Alcohol and flying update: August 2021

NordAN has been highlighting the issue of drinking and flying since 2012, when the General Assembly adopted a resolution urging the airline companies to ban free alcohol. Since then, we have participated in discussions around unruly passengers, drinking during flights and different legislation around that topic. One of the major step towards safer flying has been the process of Montreal Protocol 2014 (MP14).

The problem has been the following, as explained to us by Tim Colehan, Assistant Director External Affairs at the The International Air Transport Association (IATA): “When an aircraft is inflight we can think of it being a piece of mobile sovereignty of the country where it is registered, so if there is an unruly incident onboard, it is the courts, laws and law enforcement of the state of registration that have the jurisdiction to deal with the unruly passenger, which causes an issue when the flight lands at a foreign destination. So MP14 solves that jurisdictional gap allowing the state of landing to deal with the unruly passenger.”

The practical implication of MP14 is that it should help governments fill the legal gaps that allowed perpetrators to avoid prosecution. Tim Colehan: “In practice that should close the jurisdictional gap (which our members tell us is an issue in around 60% of cases not being prosecuted), but it doesn’t mean that every unruly passenger will now be prosecuted (which is down to the prosecuting authorities in each country). This bring us to another major element of enhancing the legal deterrent. In many cases, unruly passengers escape prosecution because it is not seen as in the public interest to do so (court time, evidentiary requirements, etc.). This is often because the offense may not be deemed serious enough to undertake a criminal prosecution. So we are urging governments, particularly in light of the face mask issue, to look again at the range of enforcement measures they have available. In particular, we believe there should be wider consideration of civil and administrative penalties that can be issued on the spot by police or aviation security officials in a similar approach to getting a speeding ticket in a car. These would be used for less serious cases. The International Civil Aviation Organization has produced expanded guidance on this in its Document Manual 10117. We believe this will lead to a much more powerful deterrent. So in simple terms, fix the jurisdictional gap by ratifying MP14 and then review enforcement mechanisms using Manual 10117 as a guide.”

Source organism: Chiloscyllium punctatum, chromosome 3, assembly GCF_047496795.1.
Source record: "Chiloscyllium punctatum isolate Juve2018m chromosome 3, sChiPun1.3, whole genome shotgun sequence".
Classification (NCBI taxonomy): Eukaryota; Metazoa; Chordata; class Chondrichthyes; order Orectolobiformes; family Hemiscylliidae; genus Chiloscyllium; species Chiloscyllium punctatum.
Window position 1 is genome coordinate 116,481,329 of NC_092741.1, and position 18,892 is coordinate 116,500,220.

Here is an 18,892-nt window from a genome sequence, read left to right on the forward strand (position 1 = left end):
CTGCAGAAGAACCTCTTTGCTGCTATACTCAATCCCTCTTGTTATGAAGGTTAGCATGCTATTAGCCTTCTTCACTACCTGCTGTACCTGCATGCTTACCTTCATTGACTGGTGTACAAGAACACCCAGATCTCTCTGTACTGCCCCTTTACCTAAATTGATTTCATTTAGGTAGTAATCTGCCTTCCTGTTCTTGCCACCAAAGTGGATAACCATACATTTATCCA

Finland joined the ratifiers of the Montreal Protocol in August 1
The problem with the Montreal Protocol was that the governments, especially in our region, were not quick in ratifying it. It finally came into force on 1 January 2020, after 22 States ratified to trigger it. At the moment the list has 31 States, including several European States (including Finland). “Around 1/5th of global traffic is now covered by States that are party to MP14. I fully expect that number to grow with the UK, UAE and various other States in process, but also because the whole issue of unruly and disruptive passengers is a key focus due to the COVID-19 pandemic. The requirement to wear masks onboard are being deliberately flouted (even after crew warnings) by a small minority of passengers. Governments are looking at the issue – for example the number of cases reported to the US Federal Aviation Authority is around 4,000 so far in 2021 and they have implemented a zero tolerance approach with up to five years in prison or $35,000 fines. IATA member have also reported an increasing number of issues. IATA has submitted a working paper to the ICAO High Level Conference on COVID-19 taking place in October together with the International Federation of Airline Pilots Associations (IFALPA) and International Transport Workers Federation (ITF) calling for urgent action including the ratification of MP14 and a wider range of enforcement options to enhance the deterrent against such behaviour,” explained Mr Colehan.